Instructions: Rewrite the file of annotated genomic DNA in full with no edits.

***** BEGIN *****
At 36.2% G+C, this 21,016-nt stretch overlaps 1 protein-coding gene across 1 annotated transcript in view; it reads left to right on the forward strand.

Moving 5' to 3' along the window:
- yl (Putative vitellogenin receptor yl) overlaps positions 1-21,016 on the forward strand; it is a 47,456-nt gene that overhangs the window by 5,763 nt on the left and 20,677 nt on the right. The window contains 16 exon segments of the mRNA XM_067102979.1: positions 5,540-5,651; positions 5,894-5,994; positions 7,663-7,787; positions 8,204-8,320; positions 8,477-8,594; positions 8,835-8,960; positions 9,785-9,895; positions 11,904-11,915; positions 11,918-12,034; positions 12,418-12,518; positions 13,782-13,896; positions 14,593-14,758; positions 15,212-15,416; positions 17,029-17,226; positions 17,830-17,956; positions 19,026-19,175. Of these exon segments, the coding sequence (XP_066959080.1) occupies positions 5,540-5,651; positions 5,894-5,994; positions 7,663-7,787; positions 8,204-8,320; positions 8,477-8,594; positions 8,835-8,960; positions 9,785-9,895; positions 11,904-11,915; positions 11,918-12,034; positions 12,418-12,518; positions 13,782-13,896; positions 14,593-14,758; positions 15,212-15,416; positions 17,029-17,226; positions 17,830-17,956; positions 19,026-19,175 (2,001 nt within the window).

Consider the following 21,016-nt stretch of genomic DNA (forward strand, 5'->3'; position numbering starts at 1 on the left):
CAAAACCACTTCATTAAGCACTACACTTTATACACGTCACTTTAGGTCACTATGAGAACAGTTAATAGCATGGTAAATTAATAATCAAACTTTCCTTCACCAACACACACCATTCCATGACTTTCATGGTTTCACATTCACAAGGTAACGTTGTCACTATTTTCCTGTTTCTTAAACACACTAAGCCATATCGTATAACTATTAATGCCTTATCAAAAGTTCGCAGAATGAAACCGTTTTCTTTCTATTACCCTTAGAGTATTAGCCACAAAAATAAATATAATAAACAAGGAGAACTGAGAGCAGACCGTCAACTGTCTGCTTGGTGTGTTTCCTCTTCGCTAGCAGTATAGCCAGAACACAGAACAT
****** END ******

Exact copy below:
At 36.2% G+C, this 21,016-nt stretch overlaps 1 protein-coding gene across 1 annotated transcript in view; it reads left to right on the forward strand.

Moving 5' to 3' along the window:
- yl (Putative vitellogenin receptor yl) overlaps positions 1-21,016 on the forward strand; it is a 47,456-nt gene that overhangs the window by 5,763 nt on the left and 20,677 nt on the right. The window contains 16 exon segments of the mRNA XM_067102979.1: positions 5,540-5,651; positions 5,894-5,994; positions 7,663-7,787; positions 8,204-8,320; positions 8,477-8,594; positions 8,835-8,960; positions 9,785-9,895; positions 11,904-11,915; positions 11,918-12,034; positions 12,418-12,518; positions 13,782-13,896; positions 14,593-14,758; positions 15,212-15,416; positions 17,029-17,226; positions 17,830-17,956; positions 19,026-19,175. Of these exon segments, the coding sequence (XP_066959080.1) occupies positions 5,540-5,651; positions 5,894-5,994; positions 7,663-7,787; positions 8,204-8,320; positions 8,477-8,594; positions 8,835-8,960; positions 9,785-9,895; positions 11,904-11,915; positions 11,918-12,034; positions 12,418-12,518; positions 13,782-13,896; positions 14,593-14,758; positions 15,212-15,416; positions 17,029-17,226; positions 17,830-17,956; positions 19,026-19,175 (2,001 nt within the window).

Consider the following 21,016-nt stretch of genomic DNA (forward strand, 5'->3'; position numbering starts at 1 on the left):
CAAAACCACTTCATTAAGCACTACACTTTATACACGTCACTTTAGGTCACTATGAGAACAGTTAATAGCATGGTAAATTAATAATCAAACTTTCCTTCACCAACACACACCATTCCATGACTTTCATGGTTTCACATTCACAAGGTAACGTTGTCACTATTTTCCTGTTTCTTAAACACACTAAGCCATATCGTATAACTATTAATGCCTTATCAAAAGTTCGCAGAATGAAACCGTTTTCTTTCTATTACCCTTAGAGTATTAGCCACAAAAATAAATATAATAAACAAGGAGAACTGAGAGCAGACCGTCAACTGTCTGCTTGGTGTGTTTCCTCTTCGCTAGCAGTATAGCCAGAACACAGAACAT